Despite high spending on public schools, New Brunswick sees relatively poor student performance

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Appeared in the New Brunswick Telegraph-Journal, January 5, 2021
Despite high spending on public schools, New Brunswick sees relatively poor student performance

Policymakers in New Brunswick often make the mistake of thinking that more spending on education produces better results. In reality, spending on public schools in the province is well above the national average on a per-student basis, but New Brunswick performs relatively poorly on student testing. Simply put, more spending on public education doesn’t always mean better results, and policymakers should focus more on how money is spent.

Let’s take a closer look.

A new study by the Fraser Institute found that between 2013/14 and 2017/18 (the latest year of comparable data), nominal spending on public schools in New Brunswick increased by 10.4 per cent—or $138 million. The increase occurred despite student enrolment falling by 2.2 per cent over the period.

After accounting for inflation and drop in enrolment, $15,000 per student was spent in New Brunswick public schools in 2017/18, the second-highest spending level in Canada and well above the national average ($13,798).

Yet despite the high level of per-student spending, New Brunswick students perform poorly on standardized tests compared to other provinces. According to PISA results, the gold standard of international testing, New Brunswick’s student performance ranks among the worst in Canada, and test scores have deteriorated or remained unchanged in recent years. In the most recent PISA (2018), the province ranks last in Canada in reading, second-last in science and fourth-last in math.

Simply put, New Brunswickers pay top-dollar for their public school system but produce below average results. This suggests the province’s poor student performance is not due to insufficient spending.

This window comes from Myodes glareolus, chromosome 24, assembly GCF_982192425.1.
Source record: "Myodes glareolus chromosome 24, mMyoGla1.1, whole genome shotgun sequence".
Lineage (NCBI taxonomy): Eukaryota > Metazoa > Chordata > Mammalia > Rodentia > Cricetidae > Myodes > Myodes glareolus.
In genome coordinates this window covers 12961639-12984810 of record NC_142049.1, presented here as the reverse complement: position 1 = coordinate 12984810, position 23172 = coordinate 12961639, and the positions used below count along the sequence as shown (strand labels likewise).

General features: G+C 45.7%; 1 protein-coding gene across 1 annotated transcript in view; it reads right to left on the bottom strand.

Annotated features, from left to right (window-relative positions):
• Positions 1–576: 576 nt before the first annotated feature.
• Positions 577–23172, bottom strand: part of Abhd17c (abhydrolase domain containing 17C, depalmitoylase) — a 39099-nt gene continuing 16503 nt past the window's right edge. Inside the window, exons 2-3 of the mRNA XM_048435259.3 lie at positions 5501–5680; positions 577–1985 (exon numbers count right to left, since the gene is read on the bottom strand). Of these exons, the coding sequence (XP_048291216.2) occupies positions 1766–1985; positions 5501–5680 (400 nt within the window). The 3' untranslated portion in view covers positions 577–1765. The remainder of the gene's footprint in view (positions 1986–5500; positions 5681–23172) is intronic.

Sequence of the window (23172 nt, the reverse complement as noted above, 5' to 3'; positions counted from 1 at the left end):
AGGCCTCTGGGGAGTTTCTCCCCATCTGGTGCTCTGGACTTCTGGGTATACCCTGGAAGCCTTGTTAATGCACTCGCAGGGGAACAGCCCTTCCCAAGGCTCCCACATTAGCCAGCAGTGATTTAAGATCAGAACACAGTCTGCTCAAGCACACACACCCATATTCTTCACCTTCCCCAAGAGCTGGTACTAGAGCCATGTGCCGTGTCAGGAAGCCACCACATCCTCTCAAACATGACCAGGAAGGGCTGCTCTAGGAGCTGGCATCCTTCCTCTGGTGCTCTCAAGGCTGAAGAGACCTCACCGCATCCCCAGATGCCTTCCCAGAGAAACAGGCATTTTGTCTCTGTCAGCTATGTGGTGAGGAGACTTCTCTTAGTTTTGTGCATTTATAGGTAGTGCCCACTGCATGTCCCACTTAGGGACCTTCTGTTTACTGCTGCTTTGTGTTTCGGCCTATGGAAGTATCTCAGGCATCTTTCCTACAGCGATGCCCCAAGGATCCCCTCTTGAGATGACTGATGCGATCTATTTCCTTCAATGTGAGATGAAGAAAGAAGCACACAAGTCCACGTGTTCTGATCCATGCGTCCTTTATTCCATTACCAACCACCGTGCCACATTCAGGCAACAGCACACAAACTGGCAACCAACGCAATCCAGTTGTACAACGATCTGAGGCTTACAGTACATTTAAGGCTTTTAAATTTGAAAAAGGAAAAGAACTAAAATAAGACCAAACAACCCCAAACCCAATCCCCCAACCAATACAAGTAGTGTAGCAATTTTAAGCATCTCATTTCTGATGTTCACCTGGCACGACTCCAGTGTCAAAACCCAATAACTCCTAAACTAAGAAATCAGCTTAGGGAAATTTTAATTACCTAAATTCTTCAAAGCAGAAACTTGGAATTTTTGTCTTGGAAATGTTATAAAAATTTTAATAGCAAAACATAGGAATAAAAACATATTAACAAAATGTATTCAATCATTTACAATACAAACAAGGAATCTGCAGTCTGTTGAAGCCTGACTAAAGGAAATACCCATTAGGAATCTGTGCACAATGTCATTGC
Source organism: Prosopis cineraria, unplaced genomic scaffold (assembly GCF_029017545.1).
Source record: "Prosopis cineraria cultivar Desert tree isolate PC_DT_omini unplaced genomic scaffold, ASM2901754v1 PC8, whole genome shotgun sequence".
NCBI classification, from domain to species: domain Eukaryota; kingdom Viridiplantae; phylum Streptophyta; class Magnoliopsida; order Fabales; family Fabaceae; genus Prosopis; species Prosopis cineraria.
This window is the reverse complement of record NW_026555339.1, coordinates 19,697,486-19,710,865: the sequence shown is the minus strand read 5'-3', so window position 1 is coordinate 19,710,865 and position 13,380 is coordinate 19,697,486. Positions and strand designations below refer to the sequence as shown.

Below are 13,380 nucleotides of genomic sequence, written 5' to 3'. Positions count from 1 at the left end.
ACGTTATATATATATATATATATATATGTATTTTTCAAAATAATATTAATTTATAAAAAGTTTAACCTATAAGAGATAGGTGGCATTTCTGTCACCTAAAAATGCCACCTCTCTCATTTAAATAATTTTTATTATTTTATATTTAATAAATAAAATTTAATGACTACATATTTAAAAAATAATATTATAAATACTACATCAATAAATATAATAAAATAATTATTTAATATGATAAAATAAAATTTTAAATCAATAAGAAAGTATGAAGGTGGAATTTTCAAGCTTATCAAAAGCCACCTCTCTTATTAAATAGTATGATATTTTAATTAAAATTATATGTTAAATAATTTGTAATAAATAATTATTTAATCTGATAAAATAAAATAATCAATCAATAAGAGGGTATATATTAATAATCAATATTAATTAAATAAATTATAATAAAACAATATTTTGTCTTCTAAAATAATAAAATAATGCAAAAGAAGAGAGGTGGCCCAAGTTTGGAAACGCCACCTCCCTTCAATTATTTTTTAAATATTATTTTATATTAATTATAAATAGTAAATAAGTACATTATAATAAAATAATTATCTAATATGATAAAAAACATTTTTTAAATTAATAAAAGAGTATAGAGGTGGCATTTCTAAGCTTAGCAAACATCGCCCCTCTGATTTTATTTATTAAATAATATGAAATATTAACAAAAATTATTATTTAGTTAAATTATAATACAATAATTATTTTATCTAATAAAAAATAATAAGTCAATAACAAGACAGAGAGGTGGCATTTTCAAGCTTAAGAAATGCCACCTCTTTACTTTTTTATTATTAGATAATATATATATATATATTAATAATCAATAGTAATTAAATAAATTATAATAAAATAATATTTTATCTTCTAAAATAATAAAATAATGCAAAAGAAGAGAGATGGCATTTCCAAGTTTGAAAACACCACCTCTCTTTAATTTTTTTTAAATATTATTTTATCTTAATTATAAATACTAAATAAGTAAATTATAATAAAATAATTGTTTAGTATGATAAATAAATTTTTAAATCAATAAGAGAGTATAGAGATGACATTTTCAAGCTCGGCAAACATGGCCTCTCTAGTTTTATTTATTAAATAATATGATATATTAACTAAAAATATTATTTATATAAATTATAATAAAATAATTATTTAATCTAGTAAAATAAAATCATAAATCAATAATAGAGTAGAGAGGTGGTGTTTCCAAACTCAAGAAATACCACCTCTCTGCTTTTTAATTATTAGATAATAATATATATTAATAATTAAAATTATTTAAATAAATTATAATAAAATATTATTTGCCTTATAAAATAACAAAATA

So what’s going on?

To understand the potential reasons why more spending doesn’t necessarily produce better student performance, it’s useful to consider the different models of education delivery across provinces. For example, in Quebec, where there’s a high rate of independent school attendance, per-student spending ($12,430) is about 17 per cent less than in New Brunswick ($15,000). In fact, Quebec has the lowest per-student spending of any province. And according to PISA results, Quebec outperforms New Brunswick in all three PISA subjects—science, reading and math.

In short, Quebec provides a fairly basic public school system with almost all the diversity and choice (including religious-based education and alternative educational approaches such as English-language or special needs education) provided by independent schools. Nearly one in eight students in Quebec attend independent schools.

In contrast, New Brunswick has the lowest rate of independent school attendance Canada (partially because the province provides no government financial support to parents for independent schools), with less than one in 100 students attending independent schools.

In other words, New Brunswick relies much more heavily on the public school system to deliver education than provinces such as Quebec, which rely more heavily on independent schools.

If New Brunswick policymakers want to improve the performance of their province’s students, they should look at other provinces including Quebec for ways to reform education spending and delivery.

Clearly, more spending does not guarantee better student results. Instead, the evidence suggests New Brunswick could spend less—and improve student performance—through education reform.